Advice on Interviewing and Job Seeking Remotely
We connected with recruiters throughout the Boston and New York tech scene in search of helpful advice for job seekers to help them perfect the art of remote interviewing as well as mastering the post COVID job application process.
Prepare, Prepare, Prepare
Manager, Talent Acquisition at LogMeIn
Download the conferencing or video software prior to your interview and become familiar with its features and functionality. That way, you can focus your attention on the conversation rather than trying to navigate a new product for the very first time. Testing out the technology beforehand also helps you assess your environment and what your interviewer will see on-camera. Is your Wi-Fi working properly? How’s the sound quality? Turn on your webcam to identify any potential distractions in the background and make sure you have proper lighting.
Recruiter at Quick Base
Make sure you are well prepared for the interview! Know who you are interviewing with, and how to access the scheduled call/video!
Talent Acquisition Partner at Tufin
Test out your video surroundings prior to your call! That means making sure you’re in a quiet place (go in a different room than your pets and housemates!), the lighting is acceptable, and your WiFi connection is strong. A little effort here goes a long way!
Technical Talent Acquisition Partner at Buildium
Find a quiet, private and well-lit place where you won’t be interrupted by other people, pets or noises. Position your webcam so that you have a neutral background that’s free from distractions. Avoid coffee shops and other communal spaces. Check that you have a reliable WiFi connection and that your microphone, speakers and camera are working prior to the interview.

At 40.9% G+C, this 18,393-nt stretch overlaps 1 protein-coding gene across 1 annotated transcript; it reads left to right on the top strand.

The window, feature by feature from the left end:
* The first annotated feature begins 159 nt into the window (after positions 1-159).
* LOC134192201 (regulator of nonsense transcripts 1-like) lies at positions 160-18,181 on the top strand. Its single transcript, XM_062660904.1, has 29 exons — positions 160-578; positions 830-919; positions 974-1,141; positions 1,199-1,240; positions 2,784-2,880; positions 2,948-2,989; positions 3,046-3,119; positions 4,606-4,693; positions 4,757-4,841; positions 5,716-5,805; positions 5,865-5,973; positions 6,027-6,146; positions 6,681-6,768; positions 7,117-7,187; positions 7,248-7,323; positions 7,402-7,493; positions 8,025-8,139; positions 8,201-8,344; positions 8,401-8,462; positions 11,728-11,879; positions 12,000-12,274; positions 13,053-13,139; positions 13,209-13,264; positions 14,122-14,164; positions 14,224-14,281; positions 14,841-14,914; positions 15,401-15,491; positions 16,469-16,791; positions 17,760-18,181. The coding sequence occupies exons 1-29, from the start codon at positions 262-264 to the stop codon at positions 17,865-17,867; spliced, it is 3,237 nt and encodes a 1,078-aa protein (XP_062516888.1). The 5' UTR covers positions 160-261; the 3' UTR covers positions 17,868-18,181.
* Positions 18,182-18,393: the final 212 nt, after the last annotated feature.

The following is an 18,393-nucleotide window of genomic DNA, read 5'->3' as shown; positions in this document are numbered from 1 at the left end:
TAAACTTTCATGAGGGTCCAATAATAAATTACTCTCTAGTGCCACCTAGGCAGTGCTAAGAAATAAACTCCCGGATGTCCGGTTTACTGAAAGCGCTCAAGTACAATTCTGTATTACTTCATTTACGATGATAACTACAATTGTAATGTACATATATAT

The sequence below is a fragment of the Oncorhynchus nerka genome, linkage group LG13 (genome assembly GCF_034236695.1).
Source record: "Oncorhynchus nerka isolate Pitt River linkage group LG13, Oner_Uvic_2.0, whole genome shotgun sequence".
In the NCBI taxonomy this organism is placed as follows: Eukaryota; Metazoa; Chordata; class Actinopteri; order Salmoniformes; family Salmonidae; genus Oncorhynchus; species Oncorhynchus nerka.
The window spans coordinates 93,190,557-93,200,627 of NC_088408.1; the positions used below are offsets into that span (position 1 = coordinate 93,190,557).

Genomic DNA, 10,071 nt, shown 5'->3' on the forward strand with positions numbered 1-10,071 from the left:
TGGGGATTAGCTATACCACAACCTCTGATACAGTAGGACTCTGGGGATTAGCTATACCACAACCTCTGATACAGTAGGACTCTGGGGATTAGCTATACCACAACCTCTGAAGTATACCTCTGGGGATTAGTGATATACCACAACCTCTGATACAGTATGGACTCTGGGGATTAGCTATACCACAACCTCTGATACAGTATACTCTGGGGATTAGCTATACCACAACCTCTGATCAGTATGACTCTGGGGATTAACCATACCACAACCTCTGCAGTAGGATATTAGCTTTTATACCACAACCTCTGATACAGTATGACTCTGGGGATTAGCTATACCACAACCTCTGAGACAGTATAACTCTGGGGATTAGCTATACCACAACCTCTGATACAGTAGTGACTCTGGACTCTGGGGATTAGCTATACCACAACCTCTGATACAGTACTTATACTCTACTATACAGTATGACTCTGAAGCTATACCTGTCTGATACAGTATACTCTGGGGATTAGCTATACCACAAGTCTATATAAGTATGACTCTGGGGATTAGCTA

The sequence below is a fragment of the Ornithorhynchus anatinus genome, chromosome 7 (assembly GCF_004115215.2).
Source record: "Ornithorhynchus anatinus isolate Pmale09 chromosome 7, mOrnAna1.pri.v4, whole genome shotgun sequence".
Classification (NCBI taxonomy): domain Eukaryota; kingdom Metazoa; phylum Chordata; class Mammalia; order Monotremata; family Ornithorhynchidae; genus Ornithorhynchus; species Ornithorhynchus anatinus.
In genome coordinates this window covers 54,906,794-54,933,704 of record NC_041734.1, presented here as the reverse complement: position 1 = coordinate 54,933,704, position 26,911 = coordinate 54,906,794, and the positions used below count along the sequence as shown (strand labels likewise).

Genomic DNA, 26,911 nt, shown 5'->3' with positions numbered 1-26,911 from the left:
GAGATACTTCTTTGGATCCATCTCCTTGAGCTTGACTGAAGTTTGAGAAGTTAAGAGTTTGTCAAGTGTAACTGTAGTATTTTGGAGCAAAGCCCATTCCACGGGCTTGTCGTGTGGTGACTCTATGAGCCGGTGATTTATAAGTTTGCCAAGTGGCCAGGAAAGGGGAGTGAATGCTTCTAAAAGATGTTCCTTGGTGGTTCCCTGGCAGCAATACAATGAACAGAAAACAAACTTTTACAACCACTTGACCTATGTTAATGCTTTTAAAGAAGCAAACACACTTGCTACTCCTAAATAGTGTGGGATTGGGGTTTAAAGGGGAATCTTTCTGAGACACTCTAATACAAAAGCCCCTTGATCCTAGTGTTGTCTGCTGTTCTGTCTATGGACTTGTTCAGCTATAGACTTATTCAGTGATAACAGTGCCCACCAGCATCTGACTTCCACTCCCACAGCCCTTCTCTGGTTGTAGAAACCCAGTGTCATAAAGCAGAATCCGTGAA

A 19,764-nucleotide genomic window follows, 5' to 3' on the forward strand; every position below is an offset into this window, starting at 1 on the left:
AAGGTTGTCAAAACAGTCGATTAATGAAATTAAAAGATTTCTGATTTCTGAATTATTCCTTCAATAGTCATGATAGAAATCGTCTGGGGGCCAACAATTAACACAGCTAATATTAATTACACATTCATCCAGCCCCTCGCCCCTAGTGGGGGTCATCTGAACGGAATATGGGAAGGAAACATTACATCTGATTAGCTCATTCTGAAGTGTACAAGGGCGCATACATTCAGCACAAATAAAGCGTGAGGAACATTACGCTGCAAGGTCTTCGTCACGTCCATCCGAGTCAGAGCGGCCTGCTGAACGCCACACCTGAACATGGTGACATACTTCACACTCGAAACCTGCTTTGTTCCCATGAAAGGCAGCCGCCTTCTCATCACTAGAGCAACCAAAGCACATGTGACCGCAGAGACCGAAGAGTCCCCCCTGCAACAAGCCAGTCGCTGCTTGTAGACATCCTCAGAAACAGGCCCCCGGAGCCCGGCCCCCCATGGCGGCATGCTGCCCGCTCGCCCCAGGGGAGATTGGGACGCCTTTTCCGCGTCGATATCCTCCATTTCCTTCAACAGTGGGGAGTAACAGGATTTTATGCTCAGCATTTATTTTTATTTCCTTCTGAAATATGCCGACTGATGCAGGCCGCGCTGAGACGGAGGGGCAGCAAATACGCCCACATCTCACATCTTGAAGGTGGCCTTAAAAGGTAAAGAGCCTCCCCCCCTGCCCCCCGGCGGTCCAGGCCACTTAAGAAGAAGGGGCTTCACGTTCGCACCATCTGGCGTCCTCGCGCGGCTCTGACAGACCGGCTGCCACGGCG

Dress for Success
Operations Specialist at Tulip
Act like you are doing an in-person interview. Dress up, show up on time, engage with the interviewer. You should be set up for success!
Director, People Acquisition at EditShare
Treat it like an in-person interview. Dress appropriately (business casual at minimum), do some research on the company and their products/services as well as the person, or people, you will be meeting with.
Director, Talent Acquisition at Mimecast
Stay professional, treat this interview exactly like an in person interview and dress the part. Make eye contact and concentrate on the questions and give full answers. Remember this is the new normal and body language means a lot in this type of virtual interview.
Find the Right Spot and Use Body Language
Senior Director, Talent Acquisition at ZoomInfo
Approach a video interview just like you would an in-person meeting. Be on time and don’t wear a hoodie with the hood up. Be sure to make eye contact, be engaged in the discussion, and attempt to be in a quiet place without interruptions (no one will judge where you’re located). Always research the company ahead of time and be yourself during the conversation.
Talent Acquisition Specialist at DraftKings Inc.
Zoom can be distracting. Your reflection looks back at you, while your surroundings and whereabouts can also cause a wandering eye for both parties. Make sure you are making eye contact with your interviewers in a natural and friendly manner as if you were in-person. It shows your interest level, professionalism, and confidence.